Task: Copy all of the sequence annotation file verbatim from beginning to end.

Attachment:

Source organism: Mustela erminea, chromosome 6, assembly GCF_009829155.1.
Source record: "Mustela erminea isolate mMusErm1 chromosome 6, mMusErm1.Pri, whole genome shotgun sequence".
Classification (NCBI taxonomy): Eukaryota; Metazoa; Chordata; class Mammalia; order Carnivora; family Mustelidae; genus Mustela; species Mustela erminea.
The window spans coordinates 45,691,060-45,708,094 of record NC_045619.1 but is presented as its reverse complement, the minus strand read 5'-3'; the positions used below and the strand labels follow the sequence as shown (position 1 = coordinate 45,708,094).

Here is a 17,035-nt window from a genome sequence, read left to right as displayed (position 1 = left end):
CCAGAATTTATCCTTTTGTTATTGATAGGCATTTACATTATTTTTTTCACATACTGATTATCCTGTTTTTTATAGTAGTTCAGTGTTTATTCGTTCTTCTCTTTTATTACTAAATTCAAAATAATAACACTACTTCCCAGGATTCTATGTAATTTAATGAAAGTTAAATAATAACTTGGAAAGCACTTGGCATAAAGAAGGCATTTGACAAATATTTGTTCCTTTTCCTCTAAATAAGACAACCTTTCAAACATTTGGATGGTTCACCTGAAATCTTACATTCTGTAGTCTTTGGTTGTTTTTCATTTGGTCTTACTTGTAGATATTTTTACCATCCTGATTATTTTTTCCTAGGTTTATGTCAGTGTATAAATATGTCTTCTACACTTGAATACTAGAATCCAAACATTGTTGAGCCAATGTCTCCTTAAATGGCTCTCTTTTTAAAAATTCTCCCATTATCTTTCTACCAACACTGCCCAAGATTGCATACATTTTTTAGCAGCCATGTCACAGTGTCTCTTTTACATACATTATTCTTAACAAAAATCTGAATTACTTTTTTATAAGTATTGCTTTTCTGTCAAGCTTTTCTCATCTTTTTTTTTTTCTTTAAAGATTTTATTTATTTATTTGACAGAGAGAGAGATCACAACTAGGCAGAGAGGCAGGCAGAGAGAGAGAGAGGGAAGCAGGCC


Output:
Source organism: Mustela erminea, chromosome 6, assembly GCF_009829155.1.
Source record: "Mustela erminea isolate mMusErm1 chromosome 6, mMusErm1.Pri, whole genome shotgun sequence".
Classification (NCBI taxonomy): Eukaryota; Metazoa; Chordata; class Mammalia; order Carnivora; family Mustelidae; genus Mustela; species Mustela erminea.
The window spans coordinates 45,691,060-45,708,094 of record NC_045619.1 but is presented as its reverse complement, the minus strand read 5'-3'; the positions used below and the strand labels follow the sequence as shown (position 1 = coordinate 45,708,094).

Here is a 17,035-nt window from a genome sequence, read left to right as displayed (position 1 = left end):
CCAGAATTTATCCTTTTGTTATTGATAGGCATTTACATTATTTTTTTCACATACTGATTATCCTGTTTTTTATAGTAGTTCAGTGTTTATTCGTTCTTCTCTTTTATTACTAAATTCAAAATAATAACACTACTTCCCAGGATTCTATGTAATTTAATGAAAGTTAAATAATAACTTGGAAAGCACTTGGCATAAAGAAGGCATTTGACAAATATTTGTTCCTTTTCCTCTAAATAAGACAACCTTTCAAACATTTGGATGGTTCACCTGAAATCTTACATTCTGTAGTCTTTGGTTGTTTTTCATTTGGTCTTACTTGTAGATATTTTTACCATCCTGATTATTTTTTCCTAGGTTTATGTCAGTGTATAAATATGTCTTCTACACTTGAATACTAGAATCCAAACATTGTTGAGCCAATGTCTCCTTAAATGGCTCTCTTTTTAAAAATTCTCCCATTATCTTTCTACCAACACTGCCCAAGATTGCATACATTTTTTAGCAGCCATGTCACAGTGTCTCTTTTACATACATTATTCTTAACAAAAATCTGAATTACTTTTTTATAAGTATTGCTTTTCTGTCAAGCTTTTCTCATCTTTTTTTTTTTCTTTAAAGATTTTATTTATTTATTTGACAGAGAGAGAGATCACAACTAGGCAGAGAGGCAGGCAGAGAGAGAGAGAGGGAAGCAGGCC